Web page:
Brokamp: I should say for the FAFSA, he means the Free Application for Federal Student Aid, so basically, he's talking about some sort of financial aid. He wants to know when he comes to having both of these accounts, should he think about taxes and financial aid implications taking the money out.
First of all, Jeff, let me lay out a couple of assumptions based on what you wrote. You said you have a 529 plan. There are actually two types: the prepaid plan and the savings plan. I'm going to assume by what you wrote that you have the savings plan, not the prepaid, because if you had the prepaid, you definitely would want to do that one first.
Gardner: OK. Probably a safe assumption. Keep going.
Brokamp: And the other one is that you own the accounts, and not relatives such as grandparents, because that would change the answer slightly. I'm going to assume that you own the accounts or your kids own the accounts.
First of all, let me cover just a couple of basics about Coverdells and 529s, at least relative to your question. Both are considered assets of the parents for financial aid purposes. That means it will have a lower impact on the financial aid. The formula that is used will factor in just 5.64% of the parental assets vs. assets owned by the kids [it factors in 20%], so it's good to have money in these types of accounts for financial aid.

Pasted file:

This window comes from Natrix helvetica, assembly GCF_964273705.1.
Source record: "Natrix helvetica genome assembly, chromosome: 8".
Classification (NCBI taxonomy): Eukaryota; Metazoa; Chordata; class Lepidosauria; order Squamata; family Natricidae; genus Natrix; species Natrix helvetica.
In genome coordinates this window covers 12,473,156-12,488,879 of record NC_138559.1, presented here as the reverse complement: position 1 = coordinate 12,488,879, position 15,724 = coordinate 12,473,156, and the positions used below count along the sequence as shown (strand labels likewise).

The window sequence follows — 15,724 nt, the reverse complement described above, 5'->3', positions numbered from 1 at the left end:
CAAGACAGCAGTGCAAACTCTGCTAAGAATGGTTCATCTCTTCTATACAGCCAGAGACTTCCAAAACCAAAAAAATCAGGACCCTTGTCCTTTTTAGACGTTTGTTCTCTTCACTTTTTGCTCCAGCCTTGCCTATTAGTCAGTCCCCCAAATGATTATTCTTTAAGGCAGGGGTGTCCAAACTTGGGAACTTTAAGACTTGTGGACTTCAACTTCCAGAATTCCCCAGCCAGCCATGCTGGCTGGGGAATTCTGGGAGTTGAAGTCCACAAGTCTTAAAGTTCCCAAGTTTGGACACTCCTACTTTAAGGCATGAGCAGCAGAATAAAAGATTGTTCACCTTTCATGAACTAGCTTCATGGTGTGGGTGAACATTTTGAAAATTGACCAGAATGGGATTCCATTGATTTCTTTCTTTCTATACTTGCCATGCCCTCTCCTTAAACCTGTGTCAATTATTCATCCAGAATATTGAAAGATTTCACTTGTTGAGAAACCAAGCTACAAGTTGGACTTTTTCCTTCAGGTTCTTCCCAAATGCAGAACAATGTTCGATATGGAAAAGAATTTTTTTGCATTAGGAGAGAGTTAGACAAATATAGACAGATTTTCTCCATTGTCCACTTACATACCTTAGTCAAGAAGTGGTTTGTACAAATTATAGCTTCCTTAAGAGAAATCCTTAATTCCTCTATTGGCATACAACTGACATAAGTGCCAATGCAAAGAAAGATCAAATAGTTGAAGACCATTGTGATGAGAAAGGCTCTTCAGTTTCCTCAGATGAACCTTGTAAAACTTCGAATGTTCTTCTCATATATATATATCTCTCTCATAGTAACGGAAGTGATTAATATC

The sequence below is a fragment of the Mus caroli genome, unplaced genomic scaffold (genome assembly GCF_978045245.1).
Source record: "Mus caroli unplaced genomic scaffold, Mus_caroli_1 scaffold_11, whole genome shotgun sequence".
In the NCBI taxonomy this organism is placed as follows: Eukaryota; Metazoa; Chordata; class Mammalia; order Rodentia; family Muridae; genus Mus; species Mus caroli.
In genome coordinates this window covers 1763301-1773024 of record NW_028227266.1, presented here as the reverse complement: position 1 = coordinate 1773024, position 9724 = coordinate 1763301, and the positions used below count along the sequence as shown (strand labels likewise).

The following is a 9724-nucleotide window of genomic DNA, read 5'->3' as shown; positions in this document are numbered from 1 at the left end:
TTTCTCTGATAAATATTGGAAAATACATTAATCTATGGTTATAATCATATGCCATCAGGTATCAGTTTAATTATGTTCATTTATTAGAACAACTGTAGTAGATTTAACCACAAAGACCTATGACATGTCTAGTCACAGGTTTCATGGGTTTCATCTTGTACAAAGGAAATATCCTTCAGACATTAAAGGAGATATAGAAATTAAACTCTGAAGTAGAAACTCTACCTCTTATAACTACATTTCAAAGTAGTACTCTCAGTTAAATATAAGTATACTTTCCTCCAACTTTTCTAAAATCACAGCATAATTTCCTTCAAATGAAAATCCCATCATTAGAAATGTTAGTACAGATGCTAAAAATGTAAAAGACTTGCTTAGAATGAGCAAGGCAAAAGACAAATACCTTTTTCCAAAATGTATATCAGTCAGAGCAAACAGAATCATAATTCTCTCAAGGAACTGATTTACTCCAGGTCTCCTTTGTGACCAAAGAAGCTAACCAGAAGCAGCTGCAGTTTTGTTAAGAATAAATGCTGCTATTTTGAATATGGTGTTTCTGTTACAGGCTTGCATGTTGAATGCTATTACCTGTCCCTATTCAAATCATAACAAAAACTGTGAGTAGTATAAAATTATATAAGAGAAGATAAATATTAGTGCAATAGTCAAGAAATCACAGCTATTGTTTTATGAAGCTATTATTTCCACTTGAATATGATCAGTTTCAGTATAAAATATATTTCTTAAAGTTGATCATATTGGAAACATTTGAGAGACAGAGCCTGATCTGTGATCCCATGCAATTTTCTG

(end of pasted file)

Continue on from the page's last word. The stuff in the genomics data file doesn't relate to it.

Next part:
Gardner: Robert, did you say 5.64%?
Gardner: You actually took it out to that extra decimal.
Brokamp: Well, you know, that's the accuracy.
Gardner: You know your stuff that well.
Brokamp: Sort of. A little bit, maybe.
Gardner: I like it. Keep going.
Brokamp: And I have kids, so I'm paying attention to this stuff. So, there's that. And also, for both of them, the withdrawals are tax-free as long as the money is used for qualified education expenses and it is not reported as income for the following year on your income tax return. They both have that in common.
The two important differences, at least relative to your question, is that the investment options in a 529 are limited basically to the mutual funds that are offered within the plan, and you can only make two changes a year. A Coverdell has a lot more flexibility. You can invest in just about anything you want, including individual stocks, and you can make as many changes as you want.